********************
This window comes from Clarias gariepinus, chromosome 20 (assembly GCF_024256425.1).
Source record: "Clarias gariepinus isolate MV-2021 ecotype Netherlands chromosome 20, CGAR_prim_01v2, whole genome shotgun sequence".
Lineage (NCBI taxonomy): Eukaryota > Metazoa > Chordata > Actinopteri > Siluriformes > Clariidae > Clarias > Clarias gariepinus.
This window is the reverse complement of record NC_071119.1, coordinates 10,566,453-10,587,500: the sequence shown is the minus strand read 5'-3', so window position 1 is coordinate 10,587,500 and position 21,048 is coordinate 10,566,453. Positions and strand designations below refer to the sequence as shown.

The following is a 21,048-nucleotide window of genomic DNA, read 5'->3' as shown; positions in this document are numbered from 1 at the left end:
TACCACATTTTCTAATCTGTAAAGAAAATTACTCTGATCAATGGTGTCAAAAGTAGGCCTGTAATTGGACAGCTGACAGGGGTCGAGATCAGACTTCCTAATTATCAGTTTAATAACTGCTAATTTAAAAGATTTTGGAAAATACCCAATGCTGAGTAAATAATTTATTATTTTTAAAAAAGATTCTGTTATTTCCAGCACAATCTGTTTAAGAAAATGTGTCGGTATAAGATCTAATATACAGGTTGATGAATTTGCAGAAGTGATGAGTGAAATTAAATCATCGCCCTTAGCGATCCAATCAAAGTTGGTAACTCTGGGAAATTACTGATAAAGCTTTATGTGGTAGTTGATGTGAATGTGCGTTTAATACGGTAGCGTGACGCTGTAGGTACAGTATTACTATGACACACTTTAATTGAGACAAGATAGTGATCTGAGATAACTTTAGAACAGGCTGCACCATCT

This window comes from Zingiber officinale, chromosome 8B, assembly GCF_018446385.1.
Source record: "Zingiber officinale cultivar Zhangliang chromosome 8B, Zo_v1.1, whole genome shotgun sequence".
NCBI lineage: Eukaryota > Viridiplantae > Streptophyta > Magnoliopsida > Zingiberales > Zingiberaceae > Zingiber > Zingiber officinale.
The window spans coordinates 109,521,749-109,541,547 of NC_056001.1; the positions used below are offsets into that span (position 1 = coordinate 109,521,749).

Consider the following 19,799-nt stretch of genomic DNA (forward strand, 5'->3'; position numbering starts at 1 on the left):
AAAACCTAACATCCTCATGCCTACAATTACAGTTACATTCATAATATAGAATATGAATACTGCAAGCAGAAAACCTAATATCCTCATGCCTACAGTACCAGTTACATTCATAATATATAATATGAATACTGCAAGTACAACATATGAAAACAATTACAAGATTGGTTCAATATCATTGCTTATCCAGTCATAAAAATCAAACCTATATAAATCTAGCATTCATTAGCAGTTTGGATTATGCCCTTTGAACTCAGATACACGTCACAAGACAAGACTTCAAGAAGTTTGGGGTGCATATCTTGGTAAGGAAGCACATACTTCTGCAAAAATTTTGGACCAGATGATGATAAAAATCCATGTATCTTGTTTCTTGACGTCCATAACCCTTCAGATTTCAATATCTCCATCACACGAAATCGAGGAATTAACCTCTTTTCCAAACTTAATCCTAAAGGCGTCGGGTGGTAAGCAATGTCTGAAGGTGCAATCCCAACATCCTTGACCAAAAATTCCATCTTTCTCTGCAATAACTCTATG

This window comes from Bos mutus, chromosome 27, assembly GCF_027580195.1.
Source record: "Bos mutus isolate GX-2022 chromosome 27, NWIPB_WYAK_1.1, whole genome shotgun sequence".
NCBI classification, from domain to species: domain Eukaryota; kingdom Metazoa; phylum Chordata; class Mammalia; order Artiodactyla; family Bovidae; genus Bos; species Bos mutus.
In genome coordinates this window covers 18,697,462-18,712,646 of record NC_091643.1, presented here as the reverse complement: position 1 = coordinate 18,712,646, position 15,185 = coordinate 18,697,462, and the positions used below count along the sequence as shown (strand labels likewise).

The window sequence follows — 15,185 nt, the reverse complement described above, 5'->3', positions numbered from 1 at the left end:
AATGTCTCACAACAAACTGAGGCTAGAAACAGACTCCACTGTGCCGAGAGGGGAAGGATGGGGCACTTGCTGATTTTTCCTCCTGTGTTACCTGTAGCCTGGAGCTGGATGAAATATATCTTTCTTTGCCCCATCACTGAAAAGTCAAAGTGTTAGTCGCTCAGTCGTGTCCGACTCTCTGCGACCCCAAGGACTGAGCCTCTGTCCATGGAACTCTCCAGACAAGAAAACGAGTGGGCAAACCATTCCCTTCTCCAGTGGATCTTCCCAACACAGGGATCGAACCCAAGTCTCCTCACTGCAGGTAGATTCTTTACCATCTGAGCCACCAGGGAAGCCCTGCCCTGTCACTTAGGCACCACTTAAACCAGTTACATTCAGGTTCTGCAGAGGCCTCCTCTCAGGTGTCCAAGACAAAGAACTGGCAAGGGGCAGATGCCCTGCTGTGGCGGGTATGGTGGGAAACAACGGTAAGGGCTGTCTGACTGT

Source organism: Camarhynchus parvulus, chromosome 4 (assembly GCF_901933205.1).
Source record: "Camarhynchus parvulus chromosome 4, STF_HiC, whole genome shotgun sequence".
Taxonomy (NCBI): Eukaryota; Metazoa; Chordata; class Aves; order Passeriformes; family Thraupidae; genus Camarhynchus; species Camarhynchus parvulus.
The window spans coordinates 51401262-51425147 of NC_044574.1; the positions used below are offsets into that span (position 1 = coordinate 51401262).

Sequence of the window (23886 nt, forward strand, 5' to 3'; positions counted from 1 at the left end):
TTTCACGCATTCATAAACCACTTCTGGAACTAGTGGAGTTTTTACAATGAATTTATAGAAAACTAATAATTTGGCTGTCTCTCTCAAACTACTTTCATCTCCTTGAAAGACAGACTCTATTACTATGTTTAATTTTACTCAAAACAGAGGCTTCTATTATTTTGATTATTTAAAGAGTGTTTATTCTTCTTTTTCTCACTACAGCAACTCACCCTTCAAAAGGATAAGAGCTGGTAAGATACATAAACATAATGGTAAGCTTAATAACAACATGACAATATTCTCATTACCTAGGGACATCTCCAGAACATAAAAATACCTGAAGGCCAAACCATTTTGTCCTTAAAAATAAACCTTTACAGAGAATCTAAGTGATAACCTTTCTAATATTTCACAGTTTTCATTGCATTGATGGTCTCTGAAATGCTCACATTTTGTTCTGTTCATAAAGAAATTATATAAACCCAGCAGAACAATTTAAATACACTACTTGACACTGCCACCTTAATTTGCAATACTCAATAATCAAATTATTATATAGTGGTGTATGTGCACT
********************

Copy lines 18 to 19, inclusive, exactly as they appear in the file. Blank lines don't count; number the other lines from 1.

AATGTCTCACAACAAACTGAGGCTAGAAACAGACTCCACTGTGCCGAGAGGGGAAGGATGGGGCACTTGCTGATTTTTCCTCCTGTGTTACCTGTAGCCTGGAGCTGGATGAAATATATCTTTCTTTGCCCCATCACTGAAAAGTCAAAGTGTTAGTCGCTCAGTCGTGTCCGACTCTCTGCGACCCCAAGGACTGAGCCTCTGTCCATGGAACTCTCCAGACAAGAAAACGAGTGGGCAAACCATTCCCTTCTCCAGTGGATCTTCCCAACACAGGGATCGAACCCAAGTCTCCTCACTGCAGGTAGATTCTTTACCATCTGAGCCACCAGGGAAGCCCTGCCCTGTCACTTAGGCACCACTTAAACCAGTTACATTCAGGTTCTGCAGAGGCCTCCTCTCAGGTGTCCAAGACAAAGAACTGGCAAGGGGCAGATGCCCTGCTGTGGCGGGTATGGTGGGAAACAACGGTAAGGGCTGTCTGACTGT

Source organism: Camarhynchus parvulus, chromosome 4 (assembly GCF_901933205.1).